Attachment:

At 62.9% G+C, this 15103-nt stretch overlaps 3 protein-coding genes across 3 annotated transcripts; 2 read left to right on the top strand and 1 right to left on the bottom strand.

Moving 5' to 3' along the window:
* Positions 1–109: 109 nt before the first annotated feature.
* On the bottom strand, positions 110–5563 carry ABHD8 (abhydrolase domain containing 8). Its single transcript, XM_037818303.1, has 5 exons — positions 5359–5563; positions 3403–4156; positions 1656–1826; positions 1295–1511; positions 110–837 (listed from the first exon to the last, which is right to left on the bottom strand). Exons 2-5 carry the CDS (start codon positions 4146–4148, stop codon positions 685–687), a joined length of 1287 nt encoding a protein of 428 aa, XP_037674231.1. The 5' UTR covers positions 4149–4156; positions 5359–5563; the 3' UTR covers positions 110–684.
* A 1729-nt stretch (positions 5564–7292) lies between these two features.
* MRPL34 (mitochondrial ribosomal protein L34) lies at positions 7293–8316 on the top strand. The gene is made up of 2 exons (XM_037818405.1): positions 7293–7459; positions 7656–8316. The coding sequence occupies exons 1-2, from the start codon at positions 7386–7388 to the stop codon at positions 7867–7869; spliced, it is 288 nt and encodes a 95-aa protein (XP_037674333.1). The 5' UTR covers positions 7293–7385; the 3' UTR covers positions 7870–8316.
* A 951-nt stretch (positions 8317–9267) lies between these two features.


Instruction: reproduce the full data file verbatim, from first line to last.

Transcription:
At 62.9% G+C, this 15103-nt stretch overlaps 3 protein-coding genes across 3 annotated transcripts; 2 read left to right on the top strand and 1 right to left on the bottom strand.

Moving 5' to 3' along the window:
* Positions 1–109: 109 nt before the first annotated feature.
* On the bottom strand, positions 110–5563 carry ABHD8 (abhydrolase domain containing 8). Its single transcript, XM_037818303.1, has 5 exons — positions 5359–5563; positions 3403–4156; positions 1656–1826; positions 1295–1511; positions 110–837 (listed from the first exon to the last, which is right to left on the bottom strand). Exons 2-5 carry the CDS (start codon positions 4146–4148, stop codon positions 685–687), a joined length of 1287 nt encoding a protein of 428 aa, XP_037674231.1. The 5' UTR covers positions 4149–4156; positions 5359–5563; the 3' UTR covers positions 110–684.
* A 1729-nt stretch (positions 5564–7292) lies between these two features.
* MRPL34 (mitochondrial ribosomal protein L34) lies at positions 7293–8316 on the top strand. The gene is made up of 2 exons (XM_037818405.1): positions 7293–7459; positions 7656–8316. The coding sequence occupies exons 1-2, from the start codon at positions 7386–7388 to the stop codon at positions 7867–7869; spliced, it is 288 nt and encodes a 95-aa protein (XP_037674333.1). The 5' UTR covers positions 7293–7385; the 3' UTR covers positions 7870–8316.
* A 951-nt stretch (positions 8317–9267) lies between these two features.